Vegan Restaurants which Aren't Vegan

Taiwan is one of the most vegan-friendly countries in the world, however it's not nearly as vegan-friendly as first meets the eye. Besides problems with fake meat, most Taiwanese confuse veganism and vegetarianism, in Chinese (and of course in English) and many owners of non-vegan restaurants do so deliberately.

Aside from vegan restaurants run by vegans (which include most of Taipei's top vegan restaurants) the vast majority of owners and staff of vegetarian restaurants in Taiwan will swear black and blue that fake meat, mayonnaise and other dressings are vegan, when they rarely are. Even the word 'vegan' used on their menu or even in their name is no guarantee. The vegetarian (vegan-unfriendly) restaurant Agarwood inside former dictator Chiang Kai Shek Memorial Hall (regrettably one of Taipei's most popular tourist attractions, and not just for its dishonest restaurant) boldly claims to be a "vegan restaurant" in English signs all over its entrance, yet it serves barely anything vegan.

Lost in Translation

A part of the problem is that the most common word for vegan, 全素, translates literally to "totally vegetarian". So asking if something is 'vegan' sounds similar to asking a native English speaker if a pizza is "totally vegetarian". I prefer the newer  純素 ("pure vegetarian") but this is less familiar to most of the population, who associate vegetarianism entirely with Buddhism.  (Also see: Vegetarian Food Labelling in Taiwan".) This is also poorly understood, however, and even the Minder Vegetarian Restaurant chain until recently promoted themselves as serving vegan (純素) food on their website, presumably including the cheese pizzas.

Buddhism and Dairy Products

Buddhists in Taiwan have long considered themselves "pure vegetarian", and the closest Chinese word for vegan (全素, see Vegetarian Food Labelling in Taiwan) is almost universally identified with Buddhism. Unfortunately, however, Buddhists have taken in a disturbingly large way to dairy products, given that they're not traditionally a part of the Chinese or North-east Asian diet; many Buddhist-run vegetarian restaurants use so much dairy that they serve little if anything vegan - often less than Western non-vegan restaurants. And to admit any shortcomings in their vegetarian diet which, at least in theory, is based on Ahimsa (the ancient Indian concept of non-violence) would be a loss of face, so it's better to just pretend the bread and mayonnaise and fake meat are all vegan. I estimate that about half of owners / staff at Buddhist restaurants will lie about food containing dairy products, and most of the other half simply don't understand.

I Kuan Tao

The second religious group in Taiwan, and the third largest religion in Taiwan generally, is I Kuan Tao. Its members are strictly vegetarian, but they eat both dairy and egg products, and no effort is made to avoid free-range eggs (some sources say battery eggs are preferable as the hens are less likely to be fertilised). Members of I Kuan Tao own over half of all vegetarian restaurants in Taiwan, and are particularly  for passing off vegetarian food as vegan. This may be in part due to a belief that vegans are misguided (perhaps a reincarnation from an era when dairy and egg products were forbidden) and of course in part being unwilling to turn down a customer and lose money over a little whey in fake meat, or maiyonnaise in sushi.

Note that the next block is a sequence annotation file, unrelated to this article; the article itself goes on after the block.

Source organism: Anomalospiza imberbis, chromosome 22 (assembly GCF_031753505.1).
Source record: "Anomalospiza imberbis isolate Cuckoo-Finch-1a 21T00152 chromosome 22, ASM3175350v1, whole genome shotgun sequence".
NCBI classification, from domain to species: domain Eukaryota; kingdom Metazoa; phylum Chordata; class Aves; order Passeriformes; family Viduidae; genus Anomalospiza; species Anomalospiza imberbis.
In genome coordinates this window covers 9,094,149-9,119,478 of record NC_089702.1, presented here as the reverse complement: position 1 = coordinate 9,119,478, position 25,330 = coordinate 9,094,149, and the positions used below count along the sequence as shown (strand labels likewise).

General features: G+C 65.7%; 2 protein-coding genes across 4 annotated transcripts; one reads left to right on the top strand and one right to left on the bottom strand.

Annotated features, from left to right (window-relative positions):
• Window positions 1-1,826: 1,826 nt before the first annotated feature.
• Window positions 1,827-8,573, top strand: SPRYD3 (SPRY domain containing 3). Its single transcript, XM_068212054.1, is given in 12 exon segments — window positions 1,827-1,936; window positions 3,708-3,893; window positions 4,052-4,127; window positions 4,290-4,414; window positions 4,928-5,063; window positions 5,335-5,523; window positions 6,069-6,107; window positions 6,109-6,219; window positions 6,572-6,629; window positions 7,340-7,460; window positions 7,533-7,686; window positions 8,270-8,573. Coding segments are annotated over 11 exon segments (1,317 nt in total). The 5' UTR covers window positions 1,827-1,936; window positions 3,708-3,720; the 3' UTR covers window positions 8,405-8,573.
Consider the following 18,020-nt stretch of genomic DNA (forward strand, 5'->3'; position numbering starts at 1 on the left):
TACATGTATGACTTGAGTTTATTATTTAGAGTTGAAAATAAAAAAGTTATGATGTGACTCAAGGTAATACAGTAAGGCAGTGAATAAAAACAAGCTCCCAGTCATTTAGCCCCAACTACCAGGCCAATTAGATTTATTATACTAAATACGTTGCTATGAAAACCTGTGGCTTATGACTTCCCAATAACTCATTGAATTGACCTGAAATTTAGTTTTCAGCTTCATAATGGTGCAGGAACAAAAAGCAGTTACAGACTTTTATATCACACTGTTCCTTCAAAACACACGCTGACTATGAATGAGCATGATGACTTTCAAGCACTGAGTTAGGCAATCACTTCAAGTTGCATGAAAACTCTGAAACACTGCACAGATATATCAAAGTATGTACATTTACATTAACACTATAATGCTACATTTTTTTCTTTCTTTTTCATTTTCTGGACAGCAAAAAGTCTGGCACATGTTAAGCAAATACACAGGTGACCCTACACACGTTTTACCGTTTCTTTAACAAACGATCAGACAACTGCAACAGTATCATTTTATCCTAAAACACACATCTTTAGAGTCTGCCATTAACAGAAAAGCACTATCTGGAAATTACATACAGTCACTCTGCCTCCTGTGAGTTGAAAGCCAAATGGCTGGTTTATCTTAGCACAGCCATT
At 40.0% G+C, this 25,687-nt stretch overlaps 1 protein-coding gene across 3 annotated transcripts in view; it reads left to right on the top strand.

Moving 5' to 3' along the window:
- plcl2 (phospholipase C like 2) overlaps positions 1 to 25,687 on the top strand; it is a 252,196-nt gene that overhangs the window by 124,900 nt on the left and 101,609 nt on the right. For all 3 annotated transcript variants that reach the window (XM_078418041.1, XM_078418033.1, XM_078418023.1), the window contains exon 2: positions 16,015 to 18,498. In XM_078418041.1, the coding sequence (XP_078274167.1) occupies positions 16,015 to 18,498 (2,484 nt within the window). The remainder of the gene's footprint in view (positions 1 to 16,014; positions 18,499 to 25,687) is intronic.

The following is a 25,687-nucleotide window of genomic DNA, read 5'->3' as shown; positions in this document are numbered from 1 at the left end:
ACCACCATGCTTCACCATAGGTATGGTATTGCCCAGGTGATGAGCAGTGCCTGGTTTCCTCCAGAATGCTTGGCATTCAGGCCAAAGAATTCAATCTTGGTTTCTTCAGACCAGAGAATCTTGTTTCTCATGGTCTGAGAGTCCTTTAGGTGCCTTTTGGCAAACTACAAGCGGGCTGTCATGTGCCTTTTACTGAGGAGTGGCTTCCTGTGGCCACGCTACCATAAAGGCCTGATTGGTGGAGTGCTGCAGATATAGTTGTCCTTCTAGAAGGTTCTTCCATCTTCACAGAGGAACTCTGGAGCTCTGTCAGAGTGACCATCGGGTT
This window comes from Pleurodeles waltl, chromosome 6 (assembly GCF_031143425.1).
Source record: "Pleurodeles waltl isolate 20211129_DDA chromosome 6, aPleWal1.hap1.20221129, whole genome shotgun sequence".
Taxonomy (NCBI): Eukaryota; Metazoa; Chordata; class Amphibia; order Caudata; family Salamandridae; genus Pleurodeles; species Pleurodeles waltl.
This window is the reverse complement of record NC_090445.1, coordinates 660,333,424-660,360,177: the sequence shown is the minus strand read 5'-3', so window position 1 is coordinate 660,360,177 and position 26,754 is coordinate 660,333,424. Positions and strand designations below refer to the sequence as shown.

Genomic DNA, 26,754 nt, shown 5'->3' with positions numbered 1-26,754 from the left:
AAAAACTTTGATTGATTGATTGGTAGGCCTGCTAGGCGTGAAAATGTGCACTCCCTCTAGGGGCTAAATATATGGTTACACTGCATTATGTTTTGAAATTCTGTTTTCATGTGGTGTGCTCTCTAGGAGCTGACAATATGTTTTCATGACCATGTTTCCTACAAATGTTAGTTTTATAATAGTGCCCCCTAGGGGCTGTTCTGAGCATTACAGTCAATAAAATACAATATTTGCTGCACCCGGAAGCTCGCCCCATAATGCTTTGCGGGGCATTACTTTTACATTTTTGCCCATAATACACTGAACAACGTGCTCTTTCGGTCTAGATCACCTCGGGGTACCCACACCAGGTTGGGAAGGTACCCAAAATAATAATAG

Solutions

Firstly, try to eat at vegan restaurants as much as possible. Most of Taipei's best restaurants are run by committed vegans, the majority of whom are followers of Supreme Master Ching Hai (all of whom are strictly vegan), animal rights activists or other committed vegans. All restaurants in my guide to Taipei's best vegan restaurants are vegan (except Fruitful Food, as explained).

If you must eat at a non-vegan vegetarian restaurant, it's rarely even worth asking what's vegan, as you'll be assured that everything is vegan 99% of the time. Buffets are best, and I recommend avoiding all fake meat, sushi (mayonnaise) and other milky-looking soups and dressings. This still usually leaves plenty of options.

Use Happycow with Caution

I'm the Happycow "Ambassador" (volunteer contact person) for Taipei, and I (along with the active vegan community here endeavour to keep Happycow up-to-date, and often need to drop down the status of restaurants, which often list themselves as vegan. The problem is that it's often difficult to prove that a restaurant isn't vegan, and we can't remove one until we can be sure that it's indeed not vegan.

NEVER believe somewhere is vegan because of Happycow - at least read the reviews carefully. Anyone is welcome to email me with such questions. A recent reviewer lauded the (now closed) Part Time Su pizza bar in Taipei for their "vegan mozzarella" cheese because the restaurant was originally listed as vegan. And staff at the Cloud Blossom restaurant inside the Zhong Tai Temple (the largest in-use religious building in the world) in Puli, central Taiwan, explained to me that "vegans can eat their cheese" because (they explained when questioned further) it was from a "natural farm", where cows are milked by hand. (The same staff member understood that the cows would "become beef" after they stopped being milked, but didn't have a problem with it, probably because she wouldn't receive the karma for the death of the animal at the end of its milking life.) A vegan took their word for it and interpreted it as soy cheese, and left a positive review about their "vegan cheese" on Happycow.  

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